Avoiding common deer hunting mistakes could mean the difference between a rookie hunter and a successful one.
I've been an avid bowhunter nearly all my adult life. During that time, I've made my share of mistakes while hunting whitetail deer and other North American game animals. Many were mistakes every rookie hunter makes. However, some of the most humbling have been errors I made while aware I was doing something wrong.
The following are some ways to avoid common deer hunting mistakes and become a more successful hunter.
Forgetting to Pay Attention to the Wind
Every hunter knows a whitetails' nose is its number one defense mechanism. Yet being lazy about this basic fact has cost me several good bucks over the years. I started wearing scent control clothing over 20 years ago. Before that, I washed my hunting clothes in scent free detergent and stored them in bags with baking soda or activated carbon powder. I also started wearing knee high rubber boots every time I entered the woods. I have faith that my scent control regimen works. The problem is that this attitude can lead to the erroneous belief I can sometimes ignore the wind and get away with it.
Forget what the scent control clothing ads say. Yes, today's products work. My belief, however, is that they only minimize human scent. They don't eliminate it altogether. My deer sightings and success rate increased when I started using scent control clothing. But they went to a new level when I learned to use scent control and keep the wind to my advantage.
Forgetting the Art of Patience
"Go early and stay late," was a phrase my grandfather used when I started hunting as a kid. Back in his day there weren't nearly the number of deer there are today. To be successful, old school hunters knew that putting long hours on stand was a sure way to score on a buck. But even with record high numbers of whitetails in many states, that rule still holds true.
I relearned this lesson recently on a Missouri bowhunt that took place just as the rut kicked into high gear. I had been seeing deer well into the late morning and early afternoon for several days. However, there were long lulls between sightings which gave me the false idea that the deer were done moving for the day.
I was soon shown the error of my ways when a 2.5 year-old 6 pointer nearly ran me over as he trotted nose to the ground up a fence line I was walking to get back to my truck. As I crossed a small creek behind the barn, a big 8 pointer exploded out of some tall grass on the other side. Had I stayed on stand 15 minutes longer both of these bucks may have walked into bow range.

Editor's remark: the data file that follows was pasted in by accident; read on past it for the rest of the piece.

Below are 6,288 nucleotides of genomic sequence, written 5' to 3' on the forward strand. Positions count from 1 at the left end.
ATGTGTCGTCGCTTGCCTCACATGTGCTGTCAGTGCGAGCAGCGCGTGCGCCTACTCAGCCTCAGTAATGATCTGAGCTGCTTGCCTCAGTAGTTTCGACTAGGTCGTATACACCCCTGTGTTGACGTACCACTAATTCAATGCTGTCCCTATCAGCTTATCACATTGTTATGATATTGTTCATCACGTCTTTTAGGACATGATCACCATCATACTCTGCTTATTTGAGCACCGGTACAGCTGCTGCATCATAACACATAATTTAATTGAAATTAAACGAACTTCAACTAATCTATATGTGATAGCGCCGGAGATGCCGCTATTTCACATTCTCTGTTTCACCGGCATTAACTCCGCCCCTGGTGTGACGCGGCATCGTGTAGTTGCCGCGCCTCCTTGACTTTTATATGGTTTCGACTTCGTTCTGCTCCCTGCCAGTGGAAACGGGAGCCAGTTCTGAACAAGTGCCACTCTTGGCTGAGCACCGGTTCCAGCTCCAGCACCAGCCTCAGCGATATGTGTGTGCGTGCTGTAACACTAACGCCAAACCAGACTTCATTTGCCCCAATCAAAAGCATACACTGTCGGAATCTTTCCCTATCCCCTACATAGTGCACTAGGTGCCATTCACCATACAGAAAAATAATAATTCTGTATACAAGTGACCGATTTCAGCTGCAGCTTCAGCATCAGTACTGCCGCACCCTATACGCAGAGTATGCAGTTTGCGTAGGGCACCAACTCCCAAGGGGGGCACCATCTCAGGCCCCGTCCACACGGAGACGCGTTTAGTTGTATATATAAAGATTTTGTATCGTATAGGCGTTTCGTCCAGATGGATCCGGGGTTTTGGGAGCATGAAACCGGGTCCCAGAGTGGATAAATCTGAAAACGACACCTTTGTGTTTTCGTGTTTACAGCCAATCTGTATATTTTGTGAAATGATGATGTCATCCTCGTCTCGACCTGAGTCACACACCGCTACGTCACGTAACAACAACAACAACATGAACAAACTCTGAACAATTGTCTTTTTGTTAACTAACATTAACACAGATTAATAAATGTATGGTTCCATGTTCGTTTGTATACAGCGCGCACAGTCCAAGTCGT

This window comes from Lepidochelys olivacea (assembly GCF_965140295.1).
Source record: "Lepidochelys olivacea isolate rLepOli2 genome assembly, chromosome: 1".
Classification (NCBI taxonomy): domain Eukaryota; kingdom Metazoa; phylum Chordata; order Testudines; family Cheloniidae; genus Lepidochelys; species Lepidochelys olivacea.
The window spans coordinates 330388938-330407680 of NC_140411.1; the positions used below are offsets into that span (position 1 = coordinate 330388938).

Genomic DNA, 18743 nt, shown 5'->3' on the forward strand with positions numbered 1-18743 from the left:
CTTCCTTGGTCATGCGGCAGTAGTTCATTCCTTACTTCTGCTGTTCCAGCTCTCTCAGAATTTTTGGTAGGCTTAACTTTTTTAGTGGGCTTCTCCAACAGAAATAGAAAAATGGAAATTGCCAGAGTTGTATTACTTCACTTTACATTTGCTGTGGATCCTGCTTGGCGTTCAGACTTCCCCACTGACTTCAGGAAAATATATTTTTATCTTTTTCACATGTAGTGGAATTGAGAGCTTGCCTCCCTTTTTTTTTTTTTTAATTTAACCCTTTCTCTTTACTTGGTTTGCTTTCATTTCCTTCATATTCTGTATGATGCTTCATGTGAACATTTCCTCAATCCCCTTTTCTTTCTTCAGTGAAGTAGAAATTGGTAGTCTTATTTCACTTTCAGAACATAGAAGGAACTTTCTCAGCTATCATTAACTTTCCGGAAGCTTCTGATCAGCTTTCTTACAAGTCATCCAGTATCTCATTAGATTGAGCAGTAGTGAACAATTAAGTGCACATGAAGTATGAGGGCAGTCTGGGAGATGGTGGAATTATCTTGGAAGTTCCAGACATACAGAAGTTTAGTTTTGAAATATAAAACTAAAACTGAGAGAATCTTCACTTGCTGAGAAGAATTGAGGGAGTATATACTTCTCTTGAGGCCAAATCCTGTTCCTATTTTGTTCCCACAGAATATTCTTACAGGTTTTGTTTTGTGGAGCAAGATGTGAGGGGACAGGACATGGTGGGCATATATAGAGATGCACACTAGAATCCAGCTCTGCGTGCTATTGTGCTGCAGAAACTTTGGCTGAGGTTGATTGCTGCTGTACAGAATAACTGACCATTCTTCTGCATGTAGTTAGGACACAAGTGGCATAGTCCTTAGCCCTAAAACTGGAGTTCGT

Not Staying Awake and Alert
This mistake has bitten me in the you-know-what more often than I care to admit. Several times bucks and does have picked me out in a tree stand or ground blind when I snorted awake after dozing off. Worse is waking up just to see a shooter buck saunter out of shooting range before you have a chance to grab your weapon.
Keeping your eyes and ears open to the slightest changes around you is imperative to consistent success. To solve the dozing problem I've started taking small bottles of energy boosters with me into the woods. I have found these keep me awake and alert long after the morning coffee has worn off. Another way to stay alert is to stand up and stretch from time to time. You can do this easily in a ground blind. If you're hunting from a tree stand, wait until you are sure no animals are around and move slowly.
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Not Trusting Intuition
Ever find a situation that you knew was perfect for an ambush but for some reason you decided to set up at a different spot? This mistake has haunted me for years after the biggest buck I've ever seen on the hoof came out of the woods later in the evening from a spot I found earlier in the day.
The lesson here is to not overthink things. If you've seen consistent buck activity in a particular location then it's usually the best place to be. Sure, you should always pay attention to wind direction, whether your stand is concealed, sun direction, stealthy entry and exit, but often your first thought is the right one.
Holding Out for Mr. Big
Which brings me to one of the biggest mistakes I make. I've been lucky over the years to arrow several Pope & Young class whitetails including one that just missed the Boone and Crockett minimum for typical antlers. I typically pass on immature bucks and does but have eaten tag soup more than once because I waited too long for that one buck I knew was out there somewhere.
The lesson I've learned is to not pass on a buck I would be happy to shoot the last day of the season. During the rut you are likely to encounter bucks of every size. If a buck meeting your minimum requirements gives you a clean shot, don't hesitate to make it. It might be the only chance you get the entire season.
There you have it - my top mistakes and ways to correct them. Here's hoping you learn from my misfortune and are successful on your next hunt.